What is on your list of resolutions this year? For many of us, it will be making a switch to a more sustainable future. Here’s how you can do it.
The UN stated in 2019 that we have eleven years to prevent catastrophic climate change. We’re now more than three years into that deadline.
With governments around the world seemingly unwilling or unable to act with the urgency required, it is incumbent on us all to make the changes that we can to achieve net zero and a more sustainable world.
Our energy supply is a major contributor to our carbon footprint for most of us. On a personal level, if you can afford it, make 2022 the year you invest in renewable technologies. Could you add solar panels to your roof? If you’re in a rural location, could you add a domestic wind turbine? Or a ground-source heat pump?
If it isn’t practical for you to install a system yourself – if you live in an apartment block, for example – can you help to get a community scheme off the ground? At the very least, switch to a supplier that is committed to sourcing from and investing in renewable sources.
Office and Estates managers should go through a similar thought process for your office energy supplies. Many office buildings could be self-sufficient simply by adding a small-scale wind turbine. If the switch you want to see isn’t happening at your place of work, can you raise the topic with management to increase the pressure on them to act?
Remember the maxim of reduce, reuse, recycle can apply when it comes to energy too. If you haven’t already, switch to LED bulbs. Think about what can you switch off and when. For example, could smart sensors help you to reduce consumption by automatically switching off heating and lighting when there is no one in the room?
Travel is another big emitter. It’s accountable for eight percent of global greenhouse gas emissions. Reducing the amount of travel you undertake is the first step.
The work from home arrangements of the past two years have certainly assisted in our ability to reduce our carbon footprint from travel. We need to ensure that this behaviour is embedded in working practices moving forwards.
Instead of big events to meet in person, companies can be equally effective having virtual and online events. Best practice suggests you combine live presentations with opportunities for feedback, questions and networking. Then follow-up with high-quality printed materials posted out to attendees, so that they have a tangible souvenir of their participation.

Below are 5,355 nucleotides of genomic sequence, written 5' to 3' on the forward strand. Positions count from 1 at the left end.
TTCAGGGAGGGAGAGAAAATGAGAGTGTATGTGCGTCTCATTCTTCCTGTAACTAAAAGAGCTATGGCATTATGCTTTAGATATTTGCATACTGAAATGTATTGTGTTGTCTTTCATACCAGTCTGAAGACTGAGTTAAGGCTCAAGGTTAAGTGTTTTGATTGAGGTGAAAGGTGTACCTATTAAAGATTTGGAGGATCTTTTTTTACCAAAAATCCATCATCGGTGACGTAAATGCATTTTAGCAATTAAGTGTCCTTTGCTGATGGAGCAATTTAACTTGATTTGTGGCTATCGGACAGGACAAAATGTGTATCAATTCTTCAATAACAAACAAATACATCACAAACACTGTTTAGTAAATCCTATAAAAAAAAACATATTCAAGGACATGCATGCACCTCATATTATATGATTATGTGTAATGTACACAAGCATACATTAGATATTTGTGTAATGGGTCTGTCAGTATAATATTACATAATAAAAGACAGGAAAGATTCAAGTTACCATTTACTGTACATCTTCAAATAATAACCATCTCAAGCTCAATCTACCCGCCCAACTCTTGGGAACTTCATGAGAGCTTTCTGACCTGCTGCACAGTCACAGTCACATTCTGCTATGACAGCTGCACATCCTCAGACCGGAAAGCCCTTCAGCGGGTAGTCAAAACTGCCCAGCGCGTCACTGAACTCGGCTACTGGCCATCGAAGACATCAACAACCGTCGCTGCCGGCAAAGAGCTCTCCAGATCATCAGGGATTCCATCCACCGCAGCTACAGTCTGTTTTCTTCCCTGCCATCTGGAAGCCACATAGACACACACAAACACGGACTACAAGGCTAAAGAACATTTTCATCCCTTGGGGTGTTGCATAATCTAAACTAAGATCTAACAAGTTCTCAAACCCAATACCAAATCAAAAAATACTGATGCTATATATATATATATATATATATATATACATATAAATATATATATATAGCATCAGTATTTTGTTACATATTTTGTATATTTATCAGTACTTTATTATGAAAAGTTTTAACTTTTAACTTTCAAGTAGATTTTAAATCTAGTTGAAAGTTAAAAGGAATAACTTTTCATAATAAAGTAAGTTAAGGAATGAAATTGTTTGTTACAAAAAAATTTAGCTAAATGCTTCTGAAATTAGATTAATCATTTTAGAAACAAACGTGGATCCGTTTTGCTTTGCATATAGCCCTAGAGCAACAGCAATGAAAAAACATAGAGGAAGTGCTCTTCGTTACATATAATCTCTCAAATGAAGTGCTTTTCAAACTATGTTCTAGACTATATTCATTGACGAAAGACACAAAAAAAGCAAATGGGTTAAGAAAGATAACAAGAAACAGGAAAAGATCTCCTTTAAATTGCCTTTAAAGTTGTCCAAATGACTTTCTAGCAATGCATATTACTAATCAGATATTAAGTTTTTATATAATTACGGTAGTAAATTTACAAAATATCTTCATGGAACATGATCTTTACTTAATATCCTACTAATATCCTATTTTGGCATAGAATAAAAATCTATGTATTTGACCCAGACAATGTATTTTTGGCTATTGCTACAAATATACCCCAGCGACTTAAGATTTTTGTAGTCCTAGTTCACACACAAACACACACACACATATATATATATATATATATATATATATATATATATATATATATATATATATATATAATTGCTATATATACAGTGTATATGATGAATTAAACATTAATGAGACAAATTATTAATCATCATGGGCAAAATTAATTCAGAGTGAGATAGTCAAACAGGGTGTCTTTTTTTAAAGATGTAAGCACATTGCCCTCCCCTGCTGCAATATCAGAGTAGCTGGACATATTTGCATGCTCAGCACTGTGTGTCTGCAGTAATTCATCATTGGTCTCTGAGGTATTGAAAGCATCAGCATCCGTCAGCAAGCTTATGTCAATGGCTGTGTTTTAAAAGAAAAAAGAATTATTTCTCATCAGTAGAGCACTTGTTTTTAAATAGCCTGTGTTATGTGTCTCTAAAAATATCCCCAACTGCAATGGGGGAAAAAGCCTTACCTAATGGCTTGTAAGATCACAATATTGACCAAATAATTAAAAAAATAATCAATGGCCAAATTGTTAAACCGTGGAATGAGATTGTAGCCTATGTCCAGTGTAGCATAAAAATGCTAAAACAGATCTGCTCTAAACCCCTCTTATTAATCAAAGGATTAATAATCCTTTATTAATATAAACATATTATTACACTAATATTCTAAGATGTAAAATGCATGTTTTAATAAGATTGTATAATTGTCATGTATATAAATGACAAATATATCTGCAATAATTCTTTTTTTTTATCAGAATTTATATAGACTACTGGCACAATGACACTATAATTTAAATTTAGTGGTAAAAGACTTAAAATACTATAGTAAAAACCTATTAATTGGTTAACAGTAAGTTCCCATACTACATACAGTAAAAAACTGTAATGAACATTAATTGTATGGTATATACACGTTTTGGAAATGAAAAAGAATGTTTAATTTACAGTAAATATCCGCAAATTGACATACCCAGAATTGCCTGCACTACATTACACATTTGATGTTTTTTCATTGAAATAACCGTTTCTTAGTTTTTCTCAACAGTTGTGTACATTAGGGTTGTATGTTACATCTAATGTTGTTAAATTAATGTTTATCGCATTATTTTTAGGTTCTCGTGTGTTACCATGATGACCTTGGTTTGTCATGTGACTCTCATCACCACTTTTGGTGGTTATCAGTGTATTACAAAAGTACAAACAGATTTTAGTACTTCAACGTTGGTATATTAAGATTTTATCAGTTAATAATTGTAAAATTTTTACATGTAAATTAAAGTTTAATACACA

Our consumption of resources is an important factor when considering switching to a more sustainable lifestyle. The maxim of reduce, reuse, recycle holds strongest here.
If you can’t reduce or reuse, then be sure to buy ethically and locally.
On a personal level, this means avoiding fast fashion and food stuffs that have been flown halfway around the world. Instead, embrace the joys of local farmers markets and second-hand and thrift-store shopping.
On a corporate basis, this means redesigning your purchasing rules to prioritise your sustainability objectives – and putting pressure on your partners and supply chain to do the same.
Simple swaps can make a big difference – from choosing to offer staff filtered tap water rather than plastic bottles to opting for sustainable stationary supplies.
Generally, ditch the plastic for paper. And look for ways to reduce your computing overhead – a policy of defensible deletion isn’t only good from a data protection point of view; it can also save you money and reduce your energy consumption – especially if that data is stored in the cloud.
However small these changes seem, the power of incremental change when multiplied by millions of small changes can be significant. We must take what action we can.
Perhaps the most impactful action we can take, however, is to continually emphasise the need – and our desire – for action to our policy and political leaders. This way, we can also help to drive the systemic change that the world needs.